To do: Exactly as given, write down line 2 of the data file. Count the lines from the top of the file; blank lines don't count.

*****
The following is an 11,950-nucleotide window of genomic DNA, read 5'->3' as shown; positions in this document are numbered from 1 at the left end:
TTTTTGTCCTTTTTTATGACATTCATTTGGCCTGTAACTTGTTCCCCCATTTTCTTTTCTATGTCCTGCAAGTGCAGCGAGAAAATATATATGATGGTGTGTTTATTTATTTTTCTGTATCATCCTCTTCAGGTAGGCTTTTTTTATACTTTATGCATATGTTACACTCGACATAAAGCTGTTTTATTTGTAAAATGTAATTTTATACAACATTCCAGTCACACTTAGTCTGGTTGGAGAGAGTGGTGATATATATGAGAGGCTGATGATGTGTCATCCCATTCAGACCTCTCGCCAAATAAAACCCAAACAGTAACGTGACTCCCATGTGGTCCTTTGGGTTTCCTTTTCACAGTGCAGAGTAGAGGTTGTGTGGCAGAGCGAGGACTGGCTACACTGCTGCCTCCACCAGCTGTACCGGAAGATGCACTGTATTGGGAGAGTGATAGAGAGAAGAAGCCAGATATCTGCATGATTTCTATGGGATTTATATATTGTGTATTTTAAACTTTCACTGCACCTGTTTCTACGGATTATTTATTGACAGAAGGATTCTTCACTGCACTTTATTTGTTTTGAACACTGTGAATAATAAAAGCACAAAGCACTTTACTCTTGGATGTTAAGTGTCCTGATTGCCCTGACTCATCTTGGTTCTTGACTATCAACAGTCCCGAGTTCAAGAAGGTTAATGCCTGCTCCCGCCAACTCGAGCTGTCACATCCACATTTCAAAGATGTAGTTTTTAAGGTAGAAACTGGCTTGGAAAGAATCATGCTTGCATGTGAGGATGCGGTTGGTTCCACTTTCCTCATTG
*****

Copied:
TTTTTGTCCTTTTTTATGACATTCATTTGGCCTGTAACTTGTTCCCCCATTTTCTTTTCTATGTCCTGCAAGTGCAGCGAGAAAATATATATGATGGTGTGTTTATTTATTTTTCTGTATCATCCTCTTCAGGTAGGCTTTTTTTATACTTTATGCATATGTTACACTCGACATAAAGCTGTTTTATTTGTAAAATGTAATTTTATACAACATTCCAGTCACACTTAGTCTGGTTGGAGAGAGTGGTGATATATATGAGAGGCTGATGATGTGTCATCCCATTCAGACCTCTCGCCAAATAAAACCCAAACAGTAACGTGACTCCCATGTGGTCCTTTGGGTTTCCTTTTCACAGTGCAGAGTAGAGGTTGTGTGGCAGAGCGAGGACTGGCTACACTGCTGCCTCCACCAGCTGTACCGGAAGATGCACTGTATTGGGAGAGTGATAGAGAGAAGAAGCCAGATATCTGCATGATTTCTATGGGATTTATATATTGTGTATTTTAAACTTTCACTGCACCTGTTTCTACGGATTATTTATTGACAGAAGGATTCTTCACTGCACTTTATTTGTTTTGAACACTGTGAATAATAAAAGCACAAAGCACTTTACTCTTGGATGTTAAGTGTCCTGATTGCCCTGACTCATCTTGGTTCTTGACTATCAACAGTCCCGAGTTCAAGAAGGTTAATGCCTGCTCCCGCCAACTCGAGCTGTCACATCCACATTTCAAAGATGTAGTTTTTAAGGTAGAAACTGGCTTGGAAAGAATCATGCTTGCATGTGAGGATGCGGTTGGTTCCACTTTCCTCATTG